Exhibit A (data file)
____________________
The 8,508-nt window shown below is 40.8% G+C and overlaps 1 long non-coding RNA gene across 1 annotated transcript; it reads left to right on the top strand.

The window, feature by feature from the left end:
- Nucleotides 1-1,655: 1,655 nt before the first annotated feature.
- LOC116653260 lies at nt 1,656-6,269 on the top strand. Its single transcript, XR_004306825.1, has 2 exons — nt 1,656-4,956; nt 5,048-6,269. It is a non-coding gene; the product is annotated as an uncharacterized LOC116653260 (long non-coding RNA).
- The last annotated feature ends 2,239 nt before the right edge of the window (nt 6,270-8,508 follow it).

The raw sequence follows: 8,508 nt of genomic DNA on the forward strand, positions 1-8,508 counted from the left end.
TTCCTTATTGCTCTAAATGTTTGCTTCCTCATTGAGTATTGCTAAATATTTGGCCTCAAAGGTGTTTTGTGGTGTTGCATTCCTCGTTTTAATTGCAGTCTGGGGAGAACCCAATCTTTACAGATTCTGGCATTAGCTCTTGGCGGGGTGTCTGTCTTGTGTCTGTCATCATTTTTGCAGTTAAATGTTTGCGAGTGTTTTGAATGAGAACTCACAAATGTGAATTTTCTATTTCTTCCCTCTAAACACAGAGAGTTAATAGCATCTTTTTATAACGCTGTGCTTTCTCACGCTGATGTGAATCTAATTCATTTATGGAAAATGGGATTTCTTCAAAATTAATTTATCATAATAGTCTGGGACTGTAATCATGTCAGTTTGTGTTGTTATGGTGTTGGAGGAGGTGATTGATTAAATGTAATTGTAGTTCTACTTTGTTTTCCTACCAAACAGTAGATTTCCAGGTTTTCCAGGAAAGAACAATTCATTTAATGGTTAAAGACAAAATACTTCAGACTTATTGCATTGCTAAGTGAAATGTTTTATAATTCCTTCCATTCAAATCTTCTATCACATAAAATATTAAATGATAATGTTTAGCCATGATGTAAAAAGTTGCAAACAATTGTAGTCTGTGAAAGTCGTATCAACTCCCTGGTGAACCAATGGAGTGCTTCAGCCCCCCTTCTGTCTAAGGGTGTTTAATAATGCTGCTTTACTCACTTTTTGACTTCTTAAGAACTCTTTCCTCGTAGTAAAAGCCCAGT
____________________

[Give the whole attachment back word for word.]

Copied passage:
The 8,508-nt window shown below is 40.8% G+C and overlaps 1 long non-coding RNA gene across 1 annotated transcript; it reads left to right on the top strand.

The window, feature by feature from the left end:
- Nucleotides 1-1,655: 1,655 nt before the first annotated feature.
- LOC116653260 lies at nt 1,656-6,269 on the top strand. Its single transcript, XR_004306825.1, has 2 exons — nt 1,656-4,956; nt 5,048-6,269. It is a non-coding gene; the product is annotated as an uncharacterized LOC116653260 (long non-coding RNA).
- The last annotated feature ends 2,239 nt before the right edge of the window (nt 6,270-8,508 follow it).

The raw sequence follows: 8,508 nt of genomic DNA on the forward strand, positions 1-8,508 counted from the left end.
TTCCTTATTGCTCTAAATGTTTGCTTCCTCATTGAGTATTGCTAAATATTTGGCCTCAAAGGTGTTTTGTGGTGTTGCATTCCTCGTTTTAATTGCAGTCTGGGGAGAACCCAATCTTTACAGATTCTGGCATTAGCTCTTGGCGGGGTGTCTGTCTTGTGTCTGTCATCATTTTTGCAGTTAAATGTTTGCGAGTGTTTTGAATGAGAACTCACAAATGTGAATTTTCTATTTCTTCCCTCTAAACACAGAGAGTTAATAGCATCTTTTTATAACGCTGTGCTTTCTCACGCTGATGTGAATCTAATTCATTTATGGAAAATGGGATTTCTTCAAAATTAATTTATCATAATAGTCTGGGACTGTAATCATGTCAGTTTGTGTTGTTATGGTGTTGGAGGAGGTGATTGATTAAATGTAATTGTAGTTCTACTTTGTTTTCCTACCAAACAGTAGATTTCCAGGTTTTCCAGGAAAGAACAATTCATTTAATGGTTAAAGACAAAATACTTCAGACTTATTGCATTGCTAAGTGAAATGTTTTATAATTCCTTCCATTCAAATCTTCTATCACATAAAATATTAAATGATAATGTTTAGCCATGATGTAAAAAGTTGCAAACAATTGTAGTCTGTGAAAGTCGTATCAACTCCCTGGTGAACCAATGGAGTGCTTCAGCCCCCCTTCTGTCTAAGGGTGTTTAATAATGCTGCTTTACTCACTTTTTGACTTCTTAAGAACTCTTTCCTCGTAGTAAAAGCCCAGT